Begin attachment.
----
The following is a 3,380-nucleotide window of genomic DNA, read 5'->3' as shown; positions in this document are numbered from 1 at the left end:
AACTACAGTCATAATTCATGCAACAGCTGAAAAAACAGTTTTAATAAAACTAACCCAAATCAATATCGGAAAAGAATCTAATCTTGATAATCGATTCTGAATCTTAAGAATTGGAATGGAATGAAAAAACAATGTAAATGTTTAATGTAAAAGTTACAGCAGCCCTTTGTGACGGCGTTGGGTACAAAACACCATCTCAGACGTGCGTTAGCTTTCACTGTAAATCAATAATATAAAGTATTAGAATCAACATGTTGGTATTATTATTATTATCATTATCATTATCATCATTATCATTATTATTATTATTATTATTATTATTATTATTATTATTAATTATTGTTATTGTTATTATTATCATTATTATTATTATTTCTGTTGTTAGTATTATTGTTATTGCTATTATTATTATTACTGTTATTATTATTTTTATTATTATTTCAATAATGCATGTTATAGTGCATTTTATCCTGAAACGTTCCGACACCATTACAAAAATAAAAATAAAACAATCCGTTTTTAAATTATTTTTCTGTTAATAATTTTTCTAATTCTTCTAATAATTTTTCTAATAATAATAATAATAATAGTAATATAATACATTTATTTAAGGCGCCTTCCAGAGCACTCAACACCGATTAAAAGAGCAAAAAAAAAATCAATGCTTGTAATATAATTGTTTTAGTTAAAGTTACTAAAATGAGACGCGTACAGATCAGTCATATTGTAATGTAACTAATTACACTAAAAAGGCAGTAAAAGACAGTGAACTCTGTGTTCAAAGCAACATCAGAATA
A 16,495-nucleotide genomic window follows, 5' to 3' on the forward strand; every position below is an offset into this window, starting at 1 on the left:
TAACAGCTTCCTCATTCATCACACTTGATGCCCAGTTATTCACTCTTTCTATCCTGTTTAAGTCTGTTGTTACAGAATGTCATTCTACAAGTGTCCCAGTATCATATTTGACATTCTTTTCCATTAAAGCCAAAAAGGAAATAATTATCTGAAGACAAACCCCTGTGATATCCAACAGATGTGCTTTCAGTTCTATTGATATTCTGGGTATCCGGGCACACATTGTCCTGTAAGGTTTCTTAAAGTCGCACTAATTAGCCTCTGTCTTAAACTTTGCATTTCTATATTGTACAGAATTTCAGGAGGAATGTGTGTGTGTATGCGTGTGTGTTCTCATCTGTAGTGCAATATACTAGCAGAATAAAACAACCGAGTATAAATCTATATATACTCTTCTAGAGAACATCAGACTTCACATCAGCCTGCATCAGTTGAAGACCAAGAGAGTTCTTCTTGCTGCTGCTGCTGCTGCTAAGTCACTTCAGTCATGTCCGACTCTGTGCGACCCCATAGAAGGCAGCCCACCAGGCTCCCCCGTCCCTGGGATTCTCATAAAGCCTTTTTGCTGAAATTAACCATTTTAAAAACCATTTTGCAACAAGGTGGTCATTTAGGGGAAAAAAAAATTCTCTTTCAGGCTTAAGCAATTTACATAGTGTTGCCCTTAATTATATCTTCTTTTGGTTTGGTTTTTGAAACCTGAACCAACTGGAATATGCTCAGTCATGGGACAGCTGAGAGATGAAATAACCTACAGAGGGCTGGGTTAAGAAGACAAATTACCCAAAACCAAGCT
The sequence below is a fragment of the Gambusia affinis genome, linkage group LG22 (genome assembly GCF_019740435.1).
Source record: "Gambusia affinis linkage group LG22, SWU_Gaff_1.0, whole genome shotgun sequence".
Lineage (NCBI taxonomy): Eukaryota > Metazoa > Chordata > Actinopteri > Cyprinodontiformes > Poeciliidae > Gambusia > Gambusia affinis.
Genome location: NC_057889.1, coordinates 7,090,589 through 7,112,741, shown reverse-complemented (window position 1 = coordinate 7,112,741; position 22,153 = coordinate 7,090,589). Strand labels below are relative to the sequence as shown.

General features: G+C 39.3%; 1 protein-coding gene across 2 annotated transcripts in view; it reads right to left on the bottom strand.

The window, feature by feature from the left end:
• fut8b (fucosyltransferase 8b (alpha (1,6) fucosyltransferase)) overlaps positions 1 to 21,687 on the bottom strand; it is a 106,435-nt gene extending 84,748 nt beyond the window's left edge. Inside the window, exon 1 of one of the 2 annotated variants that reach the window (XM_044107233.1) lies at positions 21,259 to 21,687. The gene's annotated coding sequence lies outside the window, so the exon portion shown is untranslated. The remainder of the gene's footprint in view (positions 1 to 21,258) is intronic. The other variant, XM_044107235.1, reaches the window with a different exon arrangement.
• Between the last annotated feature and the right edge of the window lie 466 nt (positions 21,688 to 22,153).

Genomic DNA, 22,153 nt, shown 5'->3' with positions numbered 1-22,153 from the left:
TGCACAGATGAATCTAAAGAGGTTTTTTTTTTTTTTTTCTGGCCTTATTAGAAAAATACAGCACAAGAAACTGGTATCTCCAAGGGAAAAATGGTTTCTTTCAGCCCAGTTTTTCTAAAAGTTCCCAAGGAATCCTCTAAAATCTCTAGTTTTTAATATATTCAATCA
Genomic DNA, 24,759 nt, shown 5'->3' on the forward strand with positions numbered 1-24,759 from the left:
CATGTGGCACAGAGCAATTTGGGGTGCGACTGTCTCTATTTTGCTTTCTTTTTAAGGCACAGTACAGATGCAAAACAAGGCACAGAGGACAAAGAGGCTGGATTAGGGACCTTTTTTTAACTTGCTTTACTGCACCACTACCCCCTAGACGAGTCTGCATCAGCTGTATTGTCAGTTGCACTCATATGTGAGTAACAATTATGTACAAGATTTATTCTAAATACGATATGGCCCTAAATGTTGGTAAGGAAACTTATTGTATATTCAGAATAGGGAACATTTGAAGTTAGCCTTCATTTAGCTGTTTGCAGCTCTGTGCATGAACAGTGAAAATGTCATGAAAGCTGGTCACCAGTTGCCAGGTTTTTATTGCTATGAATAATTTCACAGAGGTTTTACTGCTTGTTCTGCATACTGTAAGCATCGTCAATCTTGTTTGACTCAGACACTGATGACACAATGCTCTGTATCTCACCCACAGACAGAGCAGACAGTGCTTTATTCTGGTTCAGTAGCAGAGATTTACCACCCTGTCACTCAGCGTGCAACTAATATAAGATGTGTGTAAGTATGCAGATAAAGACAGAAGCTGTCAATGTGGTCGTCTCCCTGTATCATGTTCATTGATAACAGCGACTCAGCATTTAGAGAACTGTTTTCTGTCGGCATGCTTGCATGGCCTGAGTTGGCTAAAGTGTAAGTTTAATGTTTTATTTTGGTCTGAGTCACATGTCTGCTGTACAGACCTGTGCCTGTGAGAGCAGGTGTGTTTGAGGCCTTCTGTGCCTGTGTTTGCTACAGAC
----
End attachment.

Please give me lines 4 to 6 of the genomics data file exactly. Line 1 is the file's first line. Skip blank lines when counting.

TAACAGCTTCCTCATTCATCACACTTGATGCCCAGTTATTCACTCTTTCTATCCTGTTTAAGTCTGTTGTTACAGAATGTCATTCTACAAGTGTCCCAGTATCATATTTGACATTCTTTTCCATTAAAGCCAAAAAGGAAATAATTATCTGAAGACAAACCCCTGTGATATCCAACAGATGTGCTTTCAGTTCTATTGATATTCTGGGTATCCGGGCACACATTGTCCTGTAAGGTTTCTTAAAGTCGCACTAATTAGCCTCTGTCTTAAACTTTGCATTTCTATATTGTACAGAATTTCAGGAGGAATGTGTGTGTGTATGCGTGTGTGTTCTCATCTGTAGTGCAATATACTAGCAGAATAAAACAACCGAGTATAAATCTATATATACTCTTCTAGAGAACATCAGACTTCACATCAGCCTGCATCAGTTGAAGACCAAGAGAGTTCTTCTTGCTGCTGCTGCTGCTGCTAAGTCACTTCAGTCATGTCCGACTCTGTGCGACCCCATAGAAGGCAGCCCACCAGGCTCCCCCGTCCCTGGGATTCTCATAAAGCCTTTTTGCTGAAATTAACCATTTTAAAAACCATTTTGCAACAAGGTGGTCATTTAGGGGAAAAAAAAATTCTCTTTCAGGCTTAAGCAATTTACATAGTGTTGCCCTTAATTATATCTTCTTTTGGTTTGGTTTTTGAAACCTGAACCAACTGGAATATGCTCAGTCATGGGACAGCTGAGAGATGAAATAACCTACAGAGGGCTGGGTTAAGAAGACAAATTACCCAAAACCAAGCT
The sequence below is a fragment of the Gambusia affinis genome, linkage group LG22 (genome assembly GCF_019740435.1).
Source record: "Gambusia affinis linkage group LG22, SWU_Gaff_1.0, whole genome shotgun sequence".